Stations in the Sky

Wednesday, May 14, 2003 10:10 PM
Why is it that (most) loading stations end up being built so high above ground level? On a multi-million dollar attraction would it add that much to the cost to dig a “basement” and bring the trains down to ground level rather than making the customer climb up to board them?

I’m not asking this because I’m too old (yet) or lazy to climb the stairs but because I feel this would have some advantages such as:
o Added protection for the mechanicals in the station (brakes, gates, etc.) especially during the winter off-season.
o Aesthetics – Maybe it’s just me, but I think that the station houses would look better if they didn’t look like they were standing on stilts.
o Easier access for guests with disabilities. I feel bad when I see someone trying to “swim upstream” against the people coming down the exit ramp. This long winding ramp wouldn’t be necessary. Actually, this point is what got me thinking about this subject in the first place.

The list of parks I’ve visited isn’t very extensive. I’m basing the assumption that most stations are built this way based on my experience at SFGAm and Adventureland (Iowa). Do you think that stations are designed this way because “that’s the way it’s always been done” or am I missing some other obvious reason?

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Wednesday, May 14, 2003 10:36 PM
Well, think about it like this: your lift doesn't have to be as long (it's still high, just not as long). Then you can use all that space below the station as added (kinetic) energy for tha train. Then, when it comes up into the brakes, you drain off some of the train's energy so the brakes don't have to work as hard as they would on the ground.

Just a theory.

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Is that a Q-bot in your pocket or are you just happy to see me?

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Thursday, May 15, 2003 8:36 AM
Ask any mechanic, and he will tell you that he would much rather be working on all the complex mechanisms in a station if they are above ground. Better ventilation also helps the equipment to last.

Putting the equipment below ground would actually add quite a bit to the cost. $100,000 here and $100,000 there and pretty soon you coaster has gone up by $1,000,000 that your investors would like to have.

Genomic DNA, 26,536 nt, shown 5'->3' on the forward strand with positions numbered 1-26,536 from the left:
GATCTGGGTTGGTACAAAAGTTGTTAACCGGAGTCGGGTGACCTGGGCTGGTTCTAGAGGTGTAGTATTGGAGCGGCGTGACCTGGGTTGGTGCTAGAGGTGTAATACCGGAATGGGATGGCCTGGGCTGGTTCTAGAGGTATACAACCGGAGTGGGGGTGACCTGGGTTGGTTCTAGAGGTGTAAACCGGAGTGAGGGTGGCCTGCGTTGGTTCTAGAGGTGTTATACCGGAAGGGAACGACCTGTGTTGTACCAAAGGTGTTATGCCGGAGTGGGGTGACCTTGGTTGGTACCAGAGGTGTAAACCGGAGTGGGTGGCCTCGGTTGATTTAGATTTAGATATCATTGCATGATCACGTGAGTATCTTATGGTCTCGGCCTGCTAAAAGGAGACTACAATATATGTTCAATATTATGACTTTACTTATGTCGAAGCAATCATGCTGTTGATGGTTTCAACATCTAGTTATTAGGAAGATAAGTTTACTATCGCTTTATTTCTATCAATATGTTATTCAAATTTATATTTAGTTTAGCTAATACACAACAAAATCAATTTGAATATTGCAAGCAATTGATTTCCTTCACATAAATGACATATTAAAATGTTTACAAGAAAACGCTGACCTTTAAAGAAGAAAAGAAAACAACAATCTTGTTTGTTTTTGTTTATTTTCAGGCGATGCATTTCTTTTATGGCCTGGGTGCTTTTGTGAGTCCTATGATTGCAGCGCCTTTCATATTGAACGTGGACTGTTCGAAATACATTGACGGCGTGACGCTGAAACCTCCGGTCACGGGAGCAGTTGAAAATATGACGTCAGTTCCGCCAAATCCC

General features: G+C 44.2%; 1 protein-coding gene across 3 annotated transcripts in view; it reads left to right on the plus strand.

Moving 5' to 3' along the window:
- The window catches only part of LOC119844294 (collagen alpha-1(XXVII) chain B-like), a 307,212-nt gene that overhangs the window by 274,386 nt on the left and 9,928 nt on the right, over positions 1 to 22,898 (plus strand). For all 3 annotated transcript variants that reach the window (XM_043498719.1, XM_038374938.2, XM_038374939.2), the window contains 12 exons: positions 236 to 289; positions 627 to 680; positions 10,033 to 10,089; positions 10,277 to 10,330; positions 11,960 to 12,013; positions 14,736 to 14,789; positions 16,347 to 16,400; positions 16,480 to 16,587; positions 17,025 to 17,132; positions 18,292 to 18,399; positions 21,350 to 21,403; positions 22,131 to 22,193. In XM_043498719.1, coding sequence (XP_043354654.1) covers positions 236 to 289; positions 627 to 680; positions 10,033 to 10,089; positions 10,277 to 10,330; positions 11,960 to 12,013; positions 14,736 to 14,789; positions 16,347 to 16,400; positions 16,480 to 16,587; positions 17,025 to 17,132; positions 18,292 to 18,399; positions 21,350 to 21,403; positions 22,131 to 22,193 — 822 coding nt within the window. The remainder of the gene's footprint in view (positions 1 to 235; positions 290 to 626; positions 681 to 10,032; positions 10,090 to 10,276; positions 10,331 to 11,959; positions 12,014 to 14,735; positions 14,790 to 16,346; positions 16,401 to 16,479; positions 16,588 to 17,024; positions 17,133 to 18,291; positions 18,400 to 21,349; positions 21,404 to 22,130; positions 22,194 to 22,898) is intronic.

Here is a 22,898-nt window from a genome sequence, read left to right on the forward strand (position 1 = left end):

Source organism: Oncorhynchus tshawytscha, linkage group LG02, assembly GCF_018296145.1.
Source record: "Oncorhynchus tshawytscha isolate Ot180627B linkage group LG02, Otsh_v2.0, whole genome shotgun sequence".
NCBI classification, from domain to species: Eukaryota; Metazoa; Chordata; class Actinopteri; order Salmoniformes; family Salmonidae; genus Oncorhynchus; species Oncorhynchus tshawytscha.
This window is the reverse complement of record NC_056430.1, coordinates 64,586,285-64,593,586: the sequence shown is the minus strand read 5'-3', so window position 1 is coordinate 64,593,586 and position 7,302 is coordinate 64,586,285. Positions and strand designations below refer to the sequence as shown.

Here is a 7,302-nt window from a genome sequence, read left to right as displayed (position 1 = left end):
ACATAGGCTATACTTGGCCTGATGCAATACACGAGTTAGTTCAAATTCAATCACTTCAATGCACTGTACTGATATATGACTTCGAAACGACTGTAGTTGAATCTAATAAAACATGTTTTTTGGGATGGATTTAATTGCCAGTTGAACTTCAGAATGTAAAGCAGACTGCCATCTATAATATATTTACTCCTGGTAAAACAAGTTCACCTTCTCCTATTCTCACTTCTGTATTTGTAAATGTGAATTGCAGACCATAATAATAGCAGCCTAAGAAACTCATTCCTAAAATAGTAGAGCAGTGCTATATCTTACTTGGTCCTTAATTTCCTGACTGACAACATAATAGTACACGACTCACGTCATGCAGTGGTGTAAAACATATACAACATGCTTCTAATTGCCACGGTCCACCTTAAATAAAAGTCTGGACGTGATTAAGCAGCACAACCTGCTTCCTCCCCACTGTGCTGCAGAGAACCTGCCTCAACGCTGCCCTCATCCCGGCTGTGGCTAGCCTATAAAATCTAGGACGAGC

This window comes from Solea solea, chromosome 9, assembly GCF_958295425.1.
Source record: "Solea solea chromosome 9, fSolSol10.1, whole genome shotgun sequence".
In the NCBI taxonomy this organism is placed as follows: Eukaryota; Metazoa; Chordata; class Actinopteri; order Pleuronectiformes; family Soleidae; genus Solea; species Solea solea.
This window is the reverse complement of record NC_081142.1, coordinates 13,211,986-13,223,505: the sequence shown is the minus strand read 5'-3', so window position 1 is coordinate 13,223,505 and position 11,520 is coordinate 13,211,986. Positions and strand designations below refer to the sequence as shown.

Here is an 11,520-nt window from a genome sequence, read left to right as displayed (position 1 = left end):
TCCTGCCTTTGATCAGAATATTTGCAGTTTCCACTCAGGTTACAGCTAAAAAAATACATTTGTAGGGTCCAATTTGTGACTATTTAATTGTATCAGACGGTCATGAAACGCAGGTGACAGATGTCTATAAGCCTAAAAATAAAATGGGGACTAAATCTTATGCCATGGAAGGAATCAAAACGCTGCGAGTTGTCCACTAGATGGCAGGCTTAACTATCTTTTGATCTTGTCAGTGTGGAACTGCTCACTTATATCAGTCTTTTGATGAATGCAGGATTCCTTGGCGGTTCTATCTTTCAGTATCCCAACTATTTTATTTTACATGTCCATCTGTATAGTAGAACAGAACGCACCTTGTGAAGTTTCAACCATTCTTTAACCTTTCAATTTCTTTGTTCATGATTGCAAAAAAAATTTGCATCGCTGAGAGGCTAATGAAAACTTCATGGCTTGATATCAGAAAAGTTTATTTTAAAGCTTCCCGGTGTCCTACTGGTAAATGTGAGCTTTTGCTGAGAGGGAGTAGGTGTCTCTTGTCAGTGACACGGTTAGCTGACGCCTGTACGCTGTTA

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Thursday, May 15, 2003 9:01 AM
It all depends on the coaster. Modern rides now have advancing wheels in the brake runs/transfer/station area so you don't need a high station. Older rides needed a high station because the only good way to move trains was gravity. If your station's on the ground, where is the train going to go when you dispatch?? Better technology has led coaster designers to better control trains so the system knows where they are within a foot (see station sections of TTD). This new control has basically taken gravity out of train advancement. Unfortulnately, this control has also made the rides way more complex and has introduced more bugs (see station sections of TTD).

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Scott W. Short
scott@midwestcoastercentral.com
http://www.midwestcoastercentral.com
*** This post was edited by ShiveringTim 5/15/2003 1:05:34 PM ***

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Thursday, May 15, 2003 11:12 AM
It mostly has to do with cost factor, if you build a station on the ground level, then you need a foundation, a sump pump to pump the water out, and insulation on the foundation level. whereas if its above ground you can just build it on a few footers or a concrete slab, its just cost factor, if you can save 20-30,000 then why not? and im sure its much easier to matience to move in a whole set of guid wheels, or get large air tanks in when it is above ground, then if it was in some sort of basement w\ stairs or an elevator
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Thursday, May 15, 2003 11:30 AM
Then why aren't all homes built on stilts? I really don't think building on the ground costs more than building in the air.

I think it has a lot to do with maximizing potential energy on the drops and minimizing kinetic energy upon entering the brakes.

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Is that a Q-bot in your pocket or are you just happy to see me?